The Least Blunt Instrument

I am often accused of being overly critical of the government. I am certainly critical and whether I am overly so depends to some extent on your personal perspective. I should be clear though, that I do think they have been unfortunate to be in power at such a difficult time. If you compare their predicament with those of many previous governments you would have to concede that they didn’t have much luck with the hand they were dealt.

In normal times, the UK has been shown to have a remarkably robust economy, able to deal with a huge amount of bad governing and still somehow manage to achieve growth. These aren’t normal times though and unfortunately for the current government they came to power at a time when the usual robustness of the UK economy could not be relied upon to deliver growth in the short-term. When Labour came to power in 1997, they would have had to implement something fairly ludicrous to avoid economic growth over the next couple of years. Cameron’s government was not so lucky – the choices they would have to make would decide whether, with natural robustness absent, the UK would recover or stagnate.

Anyway, this week the IMF warned that the UK economy was still all busted up and the government should start to think about a Plan B to encourage some growth. Well hoorah for that.

As I mentioned, the government has a tricky economic problem to solve and unfortunately only has four fairly blunt instruments trying to do it. Those four blunt instruments are:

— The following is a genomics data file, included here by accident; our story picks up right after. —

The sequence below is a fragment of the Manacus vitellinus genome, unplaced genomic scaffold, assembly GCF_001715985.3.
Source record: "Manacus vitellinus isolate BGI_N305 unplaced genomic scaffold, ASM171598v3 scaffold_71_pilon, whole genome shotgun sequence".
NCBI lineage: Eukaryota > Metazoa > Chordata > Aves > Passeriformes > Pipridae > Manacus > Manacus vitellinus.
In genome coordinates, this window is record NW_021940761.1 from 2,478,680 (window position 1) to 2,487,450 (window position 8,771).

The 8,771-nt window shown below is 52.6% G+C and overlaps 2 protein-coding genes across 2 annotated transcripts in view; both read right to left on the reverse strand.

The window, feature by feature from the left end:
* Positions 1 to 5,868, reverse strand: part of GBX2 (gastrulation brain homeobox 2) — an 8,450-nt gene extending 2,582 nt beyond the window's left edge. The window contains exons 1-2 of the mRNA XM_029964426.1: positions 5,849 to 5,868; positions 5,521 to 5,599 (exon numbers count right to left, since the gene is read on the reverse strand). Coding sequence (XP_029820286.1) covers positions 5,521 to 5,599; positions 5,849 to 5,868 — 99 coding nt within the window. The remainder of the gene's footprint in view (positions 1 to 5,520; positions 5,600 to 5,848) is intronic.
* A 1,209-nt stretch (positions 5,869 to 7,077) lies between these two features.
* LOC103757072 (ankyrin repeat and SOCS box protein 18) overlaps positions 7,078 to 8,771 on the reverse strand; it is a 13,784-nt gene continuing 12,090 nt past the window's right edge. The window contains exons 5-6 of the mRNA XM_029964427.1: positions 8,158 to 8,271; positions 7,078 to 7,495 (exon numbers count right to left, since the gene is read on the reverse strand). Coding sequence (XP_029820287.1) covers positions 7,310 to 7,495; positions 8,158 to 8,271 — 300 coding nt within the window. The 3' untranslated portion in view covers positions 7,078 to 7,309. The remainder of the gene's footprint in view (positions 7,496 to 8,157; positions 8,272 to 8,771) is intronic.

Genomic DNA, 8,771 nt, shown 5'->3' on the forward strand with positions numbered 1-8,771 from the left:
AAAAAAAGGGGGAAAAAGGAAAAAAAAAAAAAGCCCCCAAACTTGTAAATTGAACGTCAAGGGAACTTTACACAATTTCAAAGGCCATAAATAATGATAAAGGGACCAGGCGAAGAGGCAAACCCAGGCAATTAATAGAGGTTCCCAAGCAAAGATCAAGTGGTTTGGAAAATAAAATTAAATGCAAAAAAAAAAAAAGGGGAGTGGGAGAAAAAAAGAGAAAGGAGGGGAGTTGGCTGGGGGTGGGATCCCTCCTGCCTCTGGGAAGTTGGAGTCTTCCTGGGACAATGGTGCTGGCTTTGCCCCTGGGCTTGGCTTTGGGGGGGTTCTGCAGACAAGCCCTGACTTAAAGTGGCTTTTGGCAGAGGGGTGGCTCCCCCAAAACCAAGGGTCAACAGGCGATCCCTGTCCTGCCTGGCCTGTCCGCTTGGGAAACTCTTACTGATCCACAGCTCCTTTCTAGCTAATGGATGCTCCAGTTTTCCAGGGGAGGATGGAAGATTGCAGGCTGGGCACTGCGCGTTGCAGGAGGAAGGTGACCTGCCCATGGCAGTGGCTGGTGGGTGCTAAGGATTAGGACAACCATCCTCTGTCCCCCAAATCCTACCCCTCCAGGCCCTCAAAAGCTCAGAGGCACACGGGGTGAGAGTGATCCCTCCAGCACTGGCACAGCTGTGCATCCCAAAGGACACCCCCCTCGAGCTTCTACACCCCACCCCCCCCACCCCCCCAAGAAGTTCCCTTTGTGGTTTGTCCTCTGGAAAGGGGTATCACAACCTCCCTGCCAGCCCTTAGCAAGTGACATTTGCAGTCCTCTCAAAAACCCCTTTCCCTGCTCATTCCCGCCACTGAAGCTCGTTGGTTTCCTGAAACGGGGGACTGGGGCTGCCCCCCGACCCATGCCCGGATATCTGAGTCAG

Monetary Policies:

  • Cutting interest rates
  • Increasing the money supply (also, more confusingly, called “quantitative easing”)

Fiscal Policies:

  • Cutting taxes
  • Increasing government spending

With that usual robustness gone, I am very strongly in favour of some action to stimulate the economy. My favourite of the above is to increase government spending but as an alternative, the IMF suggested all three of the others. I suppose they might be reluctant to promote my favourite, having, at the start of the mess, advocated spending cuts to promote growth (oops!), but let’s look at how the other three compare.

Cutting Interest Rates
Cutting interest rates makes borrowing cheaper. If the private sector can borrow more cheaply then they are more likely to do so, thereby financing business expansion and job creation. We do have a problem though.

UK interest rates have been at 0.5% for three years. We could cut them a tiny bit more but we’re already so close to zero, there’s little room to make any real difference.